|Image: In my fishing attire.|
I took my 8 year old with me who has been a fast learner with fishing. We packed the car on the weekend before so we knew what we needed to pickup for the trip and completed the packing during the week. I like to do this so I am less rushed the day or two before the trip.
We took off on Friday evening, after I got home for work and drove to the Cle Elum area to find a campground near the river. There are lots so this is not a problem I was told. We lucked in to find that there was a campground along the Teanaway River along the paved section of road.
The campsite was free, open and we had a good night there (no rain).
The next morning I decided to drive further up the road to see some more campgrounds and try our lines along the river (further from the campgrounds). We had not driven past the end of the campground along the paved road when it turned to a dirt road.
I am driving a new Honda Accord but said sure, it looks in great shape, let's try it. We never got 3/4 of a mile and the road turned into some serious rutted road. That ended that adventure and we turned backed up until we could turn around and head back out.
Lucky for us that out of the 5 campgrounds along this river, the 1st is on the paved section and had open sites. Else we would have been driving a while to find the next campground.
The morning started at 4:45am or so and we were on the road driving not long after. After our aborted drive to explore and fish, my son piped up that he really wanted to go try the Yakima (we had seen it on a Fishing show). So we set off.
He navigated in the back (I knew the route to take as backup) and we found ourselves ascending along highway 10 alongside the upper Yakima River. The morning light was fantastic and we stopped for some photos along a seriously gusty section.
|Image: Yakima River at Umtanum Campground|
While I untangled my line he tried the same with his. I then helped him finish untangling his and we both went back to fishing, but not for long. Another tangle and he was done. He began hunting for fry (baby fish) with a bait net along the bank. After a little more wind frustration I gave up and decided we would try another spot.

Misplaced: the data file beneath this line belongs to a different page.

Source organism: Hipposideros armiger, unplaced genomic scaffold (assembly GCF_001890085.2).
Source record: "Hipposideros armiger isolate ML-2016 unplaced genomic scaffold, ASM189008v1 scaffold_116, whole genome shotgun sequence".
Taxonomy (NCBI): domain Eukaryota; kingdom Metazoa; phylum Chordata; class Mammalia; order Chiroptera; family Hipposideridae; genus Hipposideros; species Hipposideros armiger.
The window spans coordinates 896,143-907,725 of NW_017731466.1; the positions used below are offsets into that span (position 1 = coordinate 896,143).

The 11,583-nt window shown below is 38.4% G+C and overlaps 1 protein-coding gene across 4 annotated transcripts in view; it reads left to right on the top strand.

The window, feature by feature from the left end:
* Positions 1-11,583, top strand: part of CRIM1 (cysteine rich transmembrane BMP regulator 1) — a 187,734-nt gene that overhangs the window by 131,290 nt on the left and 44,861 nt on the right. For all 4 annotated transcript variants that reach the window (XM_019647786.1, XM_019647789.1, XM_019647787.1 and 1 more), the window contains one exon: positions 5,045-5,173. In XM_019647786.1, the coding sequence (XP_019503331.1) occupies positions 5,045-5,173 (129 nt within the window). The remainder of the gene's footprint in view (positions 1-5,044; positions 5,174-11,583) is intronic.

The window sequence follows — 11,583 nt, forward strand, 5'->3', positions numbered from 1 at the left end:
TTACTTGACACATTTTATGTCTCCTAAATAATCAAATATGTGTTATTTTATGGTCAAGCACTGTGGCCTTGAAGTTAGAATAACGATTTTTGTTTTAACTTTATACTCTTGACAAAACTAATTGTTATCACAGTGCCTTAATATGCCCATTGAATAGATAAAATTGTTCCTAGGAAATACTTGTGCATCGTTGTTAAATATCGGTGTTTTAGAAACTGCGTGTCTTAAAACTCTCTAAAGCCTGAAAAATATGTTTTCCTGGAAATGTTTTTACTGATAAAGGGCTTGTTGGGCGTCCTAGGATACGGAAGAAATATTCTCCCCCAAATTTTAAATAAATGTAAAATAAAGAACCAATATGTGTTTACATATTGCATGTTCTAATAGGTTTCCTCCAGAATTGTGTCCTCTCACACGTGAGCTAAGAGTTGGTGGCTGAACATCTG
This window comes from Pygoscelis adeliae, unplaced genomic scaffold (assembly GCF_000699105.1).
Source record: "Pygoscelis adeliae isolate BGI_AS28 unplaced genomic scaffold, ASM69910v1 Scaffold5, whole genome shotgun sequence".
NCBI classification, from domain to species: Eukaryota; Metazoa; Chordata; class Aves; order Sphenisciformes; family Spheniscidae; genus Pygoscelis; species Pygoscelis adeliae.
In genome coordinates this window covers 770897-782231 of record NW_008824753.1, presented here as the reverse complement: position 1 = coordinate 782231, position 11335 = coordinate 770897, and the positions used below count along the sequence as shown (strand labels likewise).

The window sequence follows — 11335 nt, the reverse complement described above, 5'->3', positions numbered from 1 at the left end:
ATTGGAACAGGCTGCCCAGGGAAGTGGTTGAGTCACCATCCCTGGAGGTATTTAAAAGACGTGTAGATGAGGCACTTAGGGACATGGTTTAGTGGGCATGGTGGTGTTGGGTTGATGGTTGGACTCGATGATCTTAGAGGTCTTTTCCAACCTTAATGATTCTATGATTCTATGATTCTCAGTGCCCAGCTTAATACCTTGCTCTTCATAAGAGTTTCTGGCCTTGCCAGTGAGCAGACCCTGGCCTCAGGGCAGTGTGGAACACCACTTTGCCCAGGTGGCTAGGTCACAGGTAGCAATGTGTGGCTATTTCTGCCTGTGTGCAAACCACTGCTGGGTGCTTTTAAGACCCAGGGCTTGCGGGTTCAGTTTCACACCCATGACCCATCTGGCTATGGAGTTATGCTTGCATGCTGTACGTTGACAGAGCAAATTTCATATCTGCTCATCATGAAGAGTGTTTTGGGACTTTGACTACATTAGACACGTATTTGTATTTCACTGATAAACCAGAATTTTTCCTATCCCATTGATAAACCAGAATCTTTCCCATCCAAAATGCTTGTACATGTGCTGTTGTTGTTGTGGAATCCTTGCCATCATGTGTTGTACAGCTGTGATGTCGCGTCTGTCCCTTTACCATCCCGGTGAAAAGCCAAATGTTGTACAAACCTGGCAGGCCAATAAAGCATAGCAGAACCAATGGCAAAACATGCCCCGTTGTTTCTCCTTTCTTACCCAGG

Luckily for us there was an interpretive session that day on the river near where we were fishing. We
|Image: Captive Crawfish, Stonefly and Mayfly Nymphs|
We spent another hour or more here as my song helped with specimen capture, identification, changing water in the holding containers, etc. We had a great talk with the biologists and learned a bit about the river, identifying baby fish, and the habits of various bugs.
Next up we move upriver along the river and found a nice bend on the opposite side (from our previous location) of the river to wade in. We had the wind more on our side this time and were able to cast with few tangles. The tall reeds at our back being a bit of a challenge but roll casts and side casts were the order of the day.
Again, no luck, and so we packed up and moved further north-west (working our way in the direction of home) and put in at Ringer Road public launch. Just upriver from the launch was some nice ripple river about 12-20 inches deep for a wide section of the river that we tried out. Again the wind was a factor and was blowing downriver at us into our direction of cast. I was able to work out a side cast that let me get up river by casting along the top of the water.
|Image: Specimen Hunting|
At this 3rd put in, my son said enough of this wind shenanigans and he went hunting frogs in the pool behind the river bank. He got close but never got his hands on one. Good thing I did not give him the fishing net or I am sure I would have some new frogs with us now. He got awful close with his hand capture attempts.
It was a long day on the river, lots of less than ideal conditions to deal with, but it was a day on the river. My oldest graduated to a fly rod, he has wanted to try one and after some practice at home he got to try it out this day. I am not sure he is impressed with it yet but I'll give him time. Just like I'll give myself time to get the hang of fly fishing.
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